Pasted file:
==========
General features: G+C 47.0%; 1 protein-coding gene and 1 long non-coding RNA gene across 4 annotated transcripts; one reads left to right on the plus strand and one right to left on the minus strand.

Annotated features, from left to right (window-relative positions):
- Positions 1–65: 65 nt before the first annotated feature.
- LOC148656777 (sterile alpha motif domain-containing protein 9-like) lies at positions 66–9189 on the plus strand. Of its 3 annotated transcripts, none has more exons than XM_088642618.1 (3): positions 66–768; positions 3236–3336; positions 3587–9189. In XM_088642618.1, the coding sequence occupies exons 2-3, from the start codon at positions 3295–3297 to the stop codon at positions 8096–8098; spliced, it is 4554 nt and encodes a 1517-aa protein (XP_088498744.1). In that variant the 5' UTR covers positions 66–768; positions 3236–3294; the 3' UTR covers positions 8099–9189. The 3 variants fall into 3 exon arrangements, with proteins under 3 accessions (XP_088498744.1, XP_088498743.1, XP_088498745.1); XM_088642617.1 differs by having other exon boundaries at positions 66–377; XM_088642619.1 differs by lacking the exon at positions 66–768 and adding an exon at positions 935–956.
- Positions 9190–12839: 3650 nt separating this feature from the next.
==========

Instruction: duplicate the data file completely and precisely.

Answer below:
General features: G+C 47.0%; 1 protein-coding gene and 1 long non-coding RNA gene across 4 annotated transcripts; one reads left to right on the plus strand and one right to left on the minus strand.

Annotated features, from left to right (window-relative positions):
- Positions 1–65: 65 nt before the first annotated feature.
- LOC148656777 (sterile alpha motif domain-containing protein 9-like) lies at positions 66–9189 on the plus strand. Of its 3 annotated transcripts, none has more exons than XM_088642618.1 (3): positions 66–768; positions 3236–3336; positions 3587–9189. In XM_088642618.1, the coding sequence occupies exons 2-3, from the start codon at positions 3295–3297 to the stop codon at positions 8096–8098; spliced, it is 4554 nt and encodes a 1517-aa protein (XP_088498744.1). In that variant the 5' UTR covers positions 66–768; positions 3236–3294; the 3' UTR covers positions 8099–9189. The 3 variants fall into 3 exon arrangements, with proteins under 3 accessions (XP_088498744.1, XP_088498743.1, XP_088498745.1); XM_088642617.1 differs by having other exon boundaries at positions 66–377; XM_088642619.1 differs by lacking the exon at positions 66–768 and adding an exon at positions 935–956.
- Positions 9190–12839: 3650 nt separating this feature from the next.